Best-before dates should stay

The quality of our food is also part of its safety

We should keep best-before dates on our products so we know the quality is safe to consume. (Keet Kailey)

We should keep best-before dates on our products so we know the quality is safe to consume. (Keet Kailey)

I like to know that the quality of my food is the best it can be before consuming it. 

Whether Canada should keep or remove best-before date labels on produce is a growing conversation. 

While best-before dates can be pushed, expiration dates tell us when the product is actually not healthy to eat. There are five types of products that require expiration dates in Canada: baby formula, meal replacements or supplement bars, meal supplement drinks, formulated liquid diets, and food used in low-energy diets. 

Despite all this, best-before dates are just as important and should be looked at closely.

According to the Agri-Food Analytics Lab Survey, 65 per cent of Canadians throw out unopened food because the best-before date passed, and 25 per cent rely on the best-before date as an indicator of food safety. 

A lot of people still rely on these dates for the safety of the food they’re consuming. I am a part of this group as well. There have been times where I’ve seen friends and family get ill from eating dairy products, meat products, or even products that are seen as nonperishables after the best-before dates.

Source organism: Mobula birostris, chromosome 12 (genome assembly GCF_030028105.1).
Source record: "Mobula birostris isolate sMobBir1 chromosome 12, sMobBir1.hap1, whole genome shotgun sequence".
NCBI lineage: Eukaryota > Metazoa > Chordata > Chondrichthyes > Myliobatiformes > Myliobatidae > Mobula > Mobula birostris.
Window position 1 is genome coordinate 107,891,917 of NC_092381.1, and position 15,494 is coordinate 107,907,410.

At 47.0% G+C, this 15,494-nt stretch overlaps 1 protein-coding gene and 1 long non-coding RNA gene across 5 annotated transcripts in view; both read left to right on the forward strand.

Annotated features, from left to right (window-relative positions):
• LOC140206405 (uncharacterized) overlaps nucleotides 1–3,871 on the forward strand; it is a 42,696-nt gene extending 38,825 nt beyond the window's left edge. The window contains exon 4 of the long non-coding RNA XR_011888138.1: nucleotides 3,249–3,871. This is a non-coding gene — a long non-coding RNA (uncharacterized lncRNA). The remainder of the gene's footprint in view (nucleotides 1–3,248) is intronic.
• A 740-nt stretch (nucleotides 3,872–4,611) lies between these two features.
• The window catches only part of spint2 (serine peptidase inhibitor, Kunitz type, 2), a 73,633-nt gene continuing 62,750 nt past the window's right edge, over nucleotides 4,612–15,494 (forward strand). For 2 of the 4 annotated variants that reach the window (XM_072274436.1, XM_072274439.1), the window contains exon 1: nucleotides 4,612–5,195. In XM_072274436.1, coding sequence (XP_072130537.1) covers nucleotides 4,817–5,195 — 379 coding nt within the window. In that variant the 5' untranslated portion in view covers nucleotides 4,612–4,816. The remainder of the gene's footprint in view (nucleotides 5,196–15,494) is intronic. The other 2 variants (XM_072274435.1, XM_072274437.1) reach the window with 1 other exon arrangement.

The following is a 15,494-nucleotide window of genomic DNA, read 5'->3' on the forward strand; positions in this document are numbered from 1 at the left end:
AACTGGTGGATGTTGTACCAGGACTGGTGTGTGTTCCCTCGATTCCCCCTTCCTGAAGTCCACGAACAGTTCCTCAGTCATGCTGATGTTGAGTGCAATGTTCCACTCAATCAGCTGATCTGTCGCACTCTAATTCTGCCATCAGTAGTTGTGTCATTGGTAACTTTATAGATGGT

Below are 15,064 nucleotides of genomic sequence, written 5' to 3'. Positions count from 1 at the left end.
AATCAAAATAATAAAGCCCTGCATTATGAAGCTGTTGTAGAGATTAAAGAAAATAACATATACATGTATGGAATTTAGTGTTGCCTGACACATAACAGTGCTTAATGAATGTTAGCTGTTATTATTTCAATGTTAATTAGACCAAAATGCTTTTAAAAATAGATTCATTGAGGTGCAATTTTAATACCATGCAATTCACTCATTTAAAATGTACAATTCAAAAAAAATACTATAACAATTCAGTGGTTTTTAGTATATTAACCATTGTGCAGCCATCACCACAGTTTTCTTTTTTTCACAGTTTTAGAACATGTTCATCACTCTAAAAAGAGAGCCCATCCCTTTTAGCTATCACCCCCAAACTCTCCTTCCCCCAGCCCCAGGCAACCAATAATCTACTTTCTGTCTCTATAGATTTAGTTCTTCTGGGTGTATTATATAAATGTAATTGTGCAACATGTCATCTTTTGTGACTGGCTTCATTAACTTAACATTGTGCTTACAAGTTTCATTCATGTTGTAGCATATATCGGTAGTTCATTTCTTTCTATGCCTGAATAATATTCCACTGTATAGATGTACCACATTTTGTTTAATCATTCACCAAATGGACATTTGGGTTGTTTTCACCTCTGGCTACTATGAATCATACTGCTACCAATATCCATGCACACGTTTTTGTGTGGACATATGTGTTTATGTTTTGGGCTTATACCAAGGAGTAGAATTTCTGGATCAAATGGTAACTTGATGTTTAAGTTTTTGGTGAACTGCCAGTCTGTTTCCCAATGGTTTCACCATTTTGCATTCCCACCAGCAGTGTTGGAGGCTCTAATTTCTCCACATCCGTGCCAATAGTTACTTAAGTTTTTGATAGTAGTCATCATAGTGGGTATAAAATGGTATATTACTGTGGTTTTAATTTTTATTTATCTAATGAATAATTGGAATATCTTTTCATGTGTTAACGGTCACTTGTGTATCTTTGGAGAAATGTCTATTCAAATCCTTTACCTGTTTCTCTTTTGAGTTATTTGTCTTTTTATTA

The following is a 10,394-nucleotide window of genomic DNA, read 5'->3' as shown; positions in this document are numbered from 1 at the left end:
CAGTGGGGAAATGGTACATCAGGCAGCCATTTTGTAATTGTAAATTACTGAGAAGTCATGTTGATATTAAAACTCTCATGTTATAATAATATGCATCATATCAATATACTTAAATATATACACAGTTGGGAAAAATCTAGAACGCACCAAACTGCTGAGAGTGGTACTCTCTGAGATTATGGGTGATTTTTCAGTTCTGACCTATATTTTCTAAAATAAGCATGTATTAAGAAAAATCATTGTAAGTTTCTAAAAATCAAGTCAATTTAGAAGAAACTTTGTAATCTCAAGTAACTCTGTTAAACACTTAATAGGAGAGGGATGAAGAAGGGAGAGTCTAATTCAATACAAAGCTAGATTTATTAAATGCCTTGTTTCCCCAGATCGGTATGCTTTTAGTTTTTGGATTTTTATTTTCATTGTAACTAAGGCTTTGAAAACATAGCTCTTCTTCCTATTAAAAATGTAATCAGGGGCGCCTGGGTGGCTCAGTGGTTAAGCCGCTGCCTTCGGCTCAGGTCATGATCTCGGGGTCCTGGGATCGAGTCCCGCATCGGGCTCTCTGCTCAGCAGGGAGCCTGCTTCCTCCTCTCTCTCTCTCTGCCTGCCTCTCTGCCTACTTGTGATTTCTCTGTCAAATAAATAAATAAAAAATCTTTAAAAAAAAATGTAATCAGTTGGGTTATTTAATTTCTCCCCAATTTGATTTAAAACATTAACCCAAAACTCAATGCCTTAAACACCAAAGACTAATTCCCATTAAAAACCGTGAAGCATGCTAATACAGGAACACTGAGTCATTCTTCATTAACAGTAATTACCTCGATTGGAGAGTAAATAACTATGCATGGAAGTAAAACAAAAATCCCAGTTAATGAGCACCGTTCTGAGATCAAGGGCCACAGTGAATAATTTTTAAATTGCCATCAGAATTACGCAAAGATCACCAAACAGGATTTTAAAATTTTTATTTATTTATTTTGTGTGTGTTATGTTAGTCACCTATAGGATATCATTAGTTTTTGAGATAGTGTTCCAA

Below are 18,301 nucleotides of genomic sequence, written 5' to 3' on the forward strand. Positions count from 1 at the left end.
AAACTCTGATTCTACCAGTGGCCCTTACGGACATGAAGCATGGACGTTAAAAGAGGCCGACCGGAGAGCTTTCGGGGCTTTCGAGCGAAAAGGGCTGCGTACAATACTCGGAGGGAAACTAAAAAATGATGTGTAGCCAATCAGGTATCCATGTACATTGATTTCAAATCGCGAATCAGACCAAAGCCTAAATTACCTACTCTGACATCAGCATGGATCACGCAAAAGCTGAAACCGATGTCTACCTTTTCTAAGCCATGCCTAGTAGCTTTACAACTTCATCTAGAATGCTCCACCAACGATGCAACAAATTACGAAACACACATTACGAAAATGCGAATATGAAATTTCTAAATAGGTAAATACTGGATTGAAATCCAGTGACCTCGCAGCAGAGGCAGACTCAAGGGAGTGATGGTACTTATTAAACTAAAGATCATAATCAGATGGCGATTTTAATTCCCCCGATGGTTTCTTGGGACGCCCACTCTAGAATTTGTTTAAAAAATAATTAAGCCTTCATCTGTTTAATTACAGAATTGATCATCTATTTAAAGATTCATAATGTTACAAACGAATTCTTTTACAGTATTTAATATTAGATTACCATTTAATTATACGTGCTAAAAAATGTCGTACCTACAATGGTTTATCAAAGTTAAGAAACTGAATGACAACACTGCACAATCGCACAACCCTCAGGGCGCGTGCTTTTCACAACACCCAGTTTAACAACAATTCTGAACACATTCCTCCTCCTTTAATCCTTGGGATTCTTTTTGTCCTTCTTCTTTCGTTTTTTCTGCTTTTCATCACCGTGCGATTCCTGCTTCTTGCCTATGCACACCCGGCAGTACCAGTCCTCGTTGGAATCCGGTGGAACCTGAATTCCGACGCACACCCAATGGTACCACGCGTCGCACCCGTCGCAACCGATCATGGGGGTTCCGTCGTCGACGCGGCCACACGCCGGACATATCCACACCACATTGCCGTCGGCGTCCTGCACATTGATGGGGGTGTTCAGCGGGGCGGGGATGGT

Products like non-perishables may not cause any immediate damage after the best-before date passes, but there are definitely minor harms you can examine after time passes. For example, stale crackers, pretzels, or peanuts leave a weird, rancid taste in the mouth. 

The survey also notes that “most microorganisms that can make people sick do not change the smell or the look of the food.” A best-before date provides an extra step of caution to avoid those microorganisms. 

The majority of Canadians are against the removal of best-before dates on product packaging, because quality is a part of the safety of our food. These invisible risks are not worth taking, and it should be up to the individual to decide the risk they take.

There is a sense of control I feel when I can decide with absolute confidence that some yogurt has gone over the due date, or that my milk, while it might look and smell fine, is not the best quality to put into my mouth.